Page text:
The Sorrows of Young Werther

The Suicide of Young Werther: A Pathological Release College

In the form of a semi-autobiographical epistolary novel, Johann Wolfgang von Goethe (1749-1832) composed the highly emotional Die Leiden des jungen Werther within a matter of weeks. Suitably known as a “Briefroman” in German, the novel is a compilation of letters from Werther to his friend, Wilhelm, and is assembled from May 4, 1771 until December 1772 by an unknown third narrator, who concludes the novel after Werther takes his life. It is this narrator who mentions the presence of Lessing’s tragic play Emilia Galotti, opened to an unnumbered page atop Werther’s desk as he slowly dies on the floor. The significance of this reference to Emilia Galotti is fiercely debated, with theories ranging from political to personal reasons as to why Goethe incorporated the bourgeois tragedy. Analyzing key letters written to Wilhelm depicts the deterioration of Werther’s mental state and the manner in which his anxiety and depression lead to his death. In comparison to the concept of suicide in 18th century Europe, Werther’s suicide focuses on the pathology and is independent of religion or theological discourse.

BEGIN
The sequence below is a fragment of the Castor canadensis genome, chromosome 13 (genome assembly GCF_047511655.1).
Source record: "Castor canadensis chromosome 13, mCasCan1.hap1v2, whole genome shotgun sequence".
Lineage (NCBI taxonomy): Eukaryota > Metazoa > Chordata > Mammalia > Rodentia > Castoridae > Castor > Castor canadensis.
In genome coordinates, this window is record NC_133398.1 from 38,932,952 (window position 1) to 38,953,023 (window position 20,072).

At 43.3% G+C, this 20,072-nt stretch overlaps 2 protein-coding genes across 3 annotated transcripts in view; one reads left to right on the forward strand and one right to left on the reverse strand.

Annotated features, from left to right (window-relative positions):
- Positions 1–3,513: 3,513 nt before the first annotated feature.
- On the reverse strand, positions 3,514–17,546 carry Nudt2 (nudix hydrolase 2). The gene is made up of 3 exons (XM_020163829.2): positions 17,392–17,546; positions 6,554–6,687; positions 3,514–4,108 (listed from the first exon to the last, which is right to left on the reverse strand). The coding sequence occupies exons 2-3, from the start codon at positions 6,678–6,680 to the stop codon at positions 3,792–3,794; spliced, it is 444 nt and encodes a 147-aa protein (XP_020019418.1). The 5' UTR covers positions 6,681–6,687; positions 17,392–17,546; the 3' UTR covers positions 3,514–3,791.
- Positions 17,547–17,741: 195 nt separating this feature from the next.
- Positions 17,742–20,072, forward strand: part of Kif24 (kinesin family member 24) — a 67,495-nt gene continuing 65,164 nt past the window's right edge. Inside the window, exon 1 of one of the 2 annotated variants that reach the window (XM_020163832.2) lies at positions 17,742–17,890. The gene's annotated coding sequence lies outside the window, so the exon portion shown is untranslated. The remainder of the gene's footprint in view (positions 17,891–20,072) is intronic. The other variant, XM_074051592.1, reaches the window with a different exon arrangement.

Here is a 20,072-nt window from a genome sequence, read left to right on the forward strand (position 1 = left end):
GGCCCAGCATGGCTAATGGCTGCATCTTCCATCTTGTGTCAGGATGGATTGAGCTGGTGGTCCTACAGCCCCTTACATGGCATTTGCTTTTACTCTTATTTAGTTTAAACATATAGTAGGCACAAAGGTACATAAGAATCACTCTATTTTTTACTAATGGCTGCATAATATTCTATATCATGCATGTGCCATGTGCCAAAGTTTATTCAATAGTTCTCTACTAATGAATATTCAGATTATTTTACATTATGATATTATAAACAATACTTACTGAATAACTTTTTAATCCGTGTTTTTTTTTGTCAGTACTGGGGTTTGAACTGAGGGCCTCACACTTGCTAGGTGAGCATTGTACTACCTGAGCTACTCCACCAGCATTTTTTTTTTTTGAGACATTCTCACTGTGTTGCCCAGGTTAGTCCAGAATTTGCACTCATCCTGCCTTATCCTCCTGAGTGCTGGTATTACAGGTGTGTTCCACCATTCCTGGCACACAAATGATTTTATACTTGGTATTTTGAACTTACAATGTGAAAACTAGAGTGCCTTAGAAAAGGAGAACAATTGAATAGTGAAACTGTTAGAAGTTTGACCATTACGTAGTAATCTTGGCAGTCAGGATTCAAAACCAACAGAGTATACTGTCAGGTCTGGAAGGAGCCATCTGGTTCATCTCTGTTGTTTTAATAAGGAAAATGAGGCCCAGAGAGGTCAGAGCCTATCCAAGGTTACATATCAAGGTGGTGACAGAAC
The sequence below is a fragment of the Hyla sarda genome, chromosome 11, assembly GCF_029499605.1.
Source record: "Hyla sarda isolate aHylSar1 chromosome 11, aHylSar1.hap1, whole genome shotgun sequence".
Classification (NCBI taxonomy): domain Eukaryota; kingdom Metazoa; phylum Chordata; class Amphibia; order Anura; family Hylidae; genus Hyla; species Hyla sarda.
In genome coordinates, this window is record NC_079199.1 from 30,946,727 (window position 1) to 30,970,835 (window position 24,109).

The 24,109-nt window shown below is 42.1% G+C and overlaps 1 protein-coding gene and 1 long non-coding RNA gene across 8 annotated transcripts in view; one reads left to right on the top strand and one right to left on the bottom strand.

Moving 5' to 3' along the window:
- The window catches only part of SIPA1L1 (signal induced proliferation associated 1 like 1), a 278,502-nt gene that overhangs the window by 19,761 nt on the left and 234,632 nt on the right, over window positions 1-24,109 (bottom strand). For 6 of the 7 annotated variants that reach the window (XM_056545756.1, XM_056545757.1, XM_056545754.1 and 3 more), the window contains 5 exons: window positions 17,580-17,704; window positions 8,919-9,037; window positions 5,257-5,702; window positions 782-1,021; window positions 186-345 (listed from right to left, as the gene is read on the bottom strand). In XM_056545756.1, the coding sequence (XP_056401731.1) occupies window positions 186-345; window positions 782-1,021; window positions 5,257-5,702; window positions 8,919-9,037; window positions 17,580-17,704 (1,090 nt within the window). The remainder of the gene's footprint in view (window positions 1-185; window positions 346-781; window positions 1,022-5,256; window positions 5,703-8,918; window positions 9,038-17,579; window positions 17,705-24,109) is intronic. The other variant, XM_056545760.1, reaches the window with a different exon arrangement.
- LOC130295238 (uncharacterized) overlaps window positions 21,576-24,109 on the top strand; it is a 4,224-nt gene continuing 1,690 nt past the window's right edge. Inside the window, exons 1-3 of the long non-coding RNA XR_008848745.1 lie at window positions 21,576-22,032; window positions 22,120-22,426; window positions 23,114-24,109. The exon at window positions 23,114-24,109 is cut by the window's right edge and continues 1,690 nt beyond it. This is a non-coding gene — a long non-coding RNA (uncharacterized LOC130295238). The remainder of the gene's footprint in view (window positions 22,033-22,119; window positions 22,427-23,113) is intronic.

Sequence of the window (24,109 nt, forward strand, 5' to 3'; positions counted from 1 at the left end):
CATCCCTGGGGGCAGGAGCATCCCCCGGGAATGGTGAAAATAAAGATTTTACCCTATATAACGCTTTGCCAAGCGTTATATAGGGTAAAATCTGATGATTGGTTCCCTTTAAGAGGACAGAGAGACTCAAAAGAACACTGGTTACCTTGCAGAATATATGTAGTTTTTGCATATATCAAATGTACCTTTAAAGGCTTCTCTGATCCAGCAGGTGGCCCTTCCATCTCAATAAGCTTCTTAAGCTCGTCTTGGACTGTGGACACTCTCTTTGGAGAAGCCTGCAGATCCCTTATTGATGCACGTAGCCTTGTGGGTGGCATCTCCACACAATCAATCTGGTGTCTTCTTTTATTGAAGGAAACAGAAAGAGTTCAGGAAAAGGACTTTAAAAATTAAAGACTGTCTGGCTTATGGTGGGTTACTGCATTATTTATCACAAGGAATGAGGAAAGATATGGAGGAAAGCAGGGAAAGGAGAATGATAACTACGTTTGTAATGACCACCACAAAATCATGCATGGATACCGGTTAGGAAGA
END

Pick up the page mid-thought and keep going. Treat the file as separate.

Werther’s suicidal thoughts occur throughout the novel, suggesting Werther’s propensity for mental health instability and his...

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